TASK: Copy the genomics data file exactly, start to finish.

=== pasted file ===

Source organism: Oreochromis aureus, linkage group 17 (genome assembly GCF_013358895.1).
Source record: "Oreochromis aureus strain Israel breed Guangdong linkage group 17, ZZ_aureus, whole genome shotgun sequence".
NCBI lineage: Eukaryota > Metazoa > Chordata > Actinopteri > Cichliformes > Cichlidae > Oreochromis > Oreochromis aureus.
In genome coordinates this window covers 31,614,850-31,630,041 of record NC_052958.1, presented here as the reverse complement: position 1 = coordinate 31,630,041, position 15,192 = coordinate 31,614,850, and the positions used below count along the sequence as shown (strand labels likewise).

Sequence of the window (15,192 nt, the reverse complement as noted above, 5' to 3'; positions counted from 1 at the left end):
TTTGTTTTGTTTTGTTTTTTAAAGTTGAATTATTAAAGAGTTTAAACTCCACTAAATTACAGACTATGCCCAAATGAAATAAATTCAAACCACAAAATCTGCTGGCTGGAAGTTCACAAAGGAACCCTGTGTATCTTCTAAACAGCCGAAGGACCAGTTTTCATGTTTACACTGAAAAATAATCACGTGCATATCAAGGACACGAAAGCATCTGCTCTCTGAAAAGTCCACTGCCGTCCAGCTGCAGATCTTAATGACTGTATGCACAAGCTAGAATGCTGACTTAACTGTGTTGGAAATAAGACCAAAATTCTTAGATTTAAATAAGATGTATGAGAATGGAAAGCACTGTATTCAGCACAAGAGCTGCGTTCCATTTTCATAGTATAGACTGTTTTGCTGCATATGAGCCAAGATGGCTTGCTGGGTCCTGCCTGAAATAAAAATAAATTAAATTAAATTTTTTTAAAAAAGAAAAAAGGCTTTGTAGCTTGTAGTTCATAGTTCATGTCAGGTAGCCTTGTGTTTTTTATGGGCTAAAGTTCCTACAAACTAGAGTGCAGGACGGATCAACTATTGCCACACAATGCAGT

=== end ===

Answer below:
Source organism: Oreochromis aureus, linkage group 17 (genome assembly GCF_013358895.1).
Source record: "Oreochromis aureus strain Israel breed Guangdong linkage group 17, ZZ_aureus, whole genome shotgun sequence".
NCBI lineage: Eukaryota > Metazoa > Chordata > Actinopteri > Cichliformes > Cichlidae > Oreochromis > Oreochromis aureus.
In genome coordinates this window covers 31,614,850-31,630,041 of record NC_052958.1, presented here as the reverse complement: position 1 = coordinate 31,630,041, position 15,192 = coordinate 31,614,850, and the positions used below count along the sequence as shown (strand labels likewise).

Sequence of the window (15,192 nt, the reverse complement as noted above, 5' to 3'; positions counted from 1 at the left end):
TTTGTTTTGTTTTGTTTTTTAAAGTTGAATTATTAAAGAGTTTAAACTCCACTAAATTACAGACTATGCCCAAATGAAATAAATTCAAACCACAAAATCTGCTGGCTGGAAGTTCACAAAGGAACCCTGTGTATCTTCTAAACAGCCGAAGGACCAGTTTTCATGTTTACACTGAAAAATAATCACGTGCATATCAAGGACACGAAAGCATCTGCTCTCTGAAAAGTCCACTGCCGTCCAGCTGCAGATCTTAATGACTGTATGCACAAGCTAGAATGCTGACTTAACTGTGTTGGAAATAAGACCAAAATTCTTAGATTTAAATAAGATGTATGAGAATGGAAAGCACTGTATTCAGCACAAGAGCTGCGTTCCATTTTCATAGTATAGACTGTTTTGCTGCATATGAGCCAAGATGGCTTGCTGGGTCCTGCCTGAAATAAAAATAAATTAAATTAAATTTTTTTAAAAAAGAAAAAAGGCTTTGTAGCTTGTAGTTCATAGTTCATGTCAGGTAGCCTTGTGTTTTTTATGGGCTAAAGTTCCTACAAACTAGAGTGCAGGACGGATCAACTATTGCCACACAATGCAGT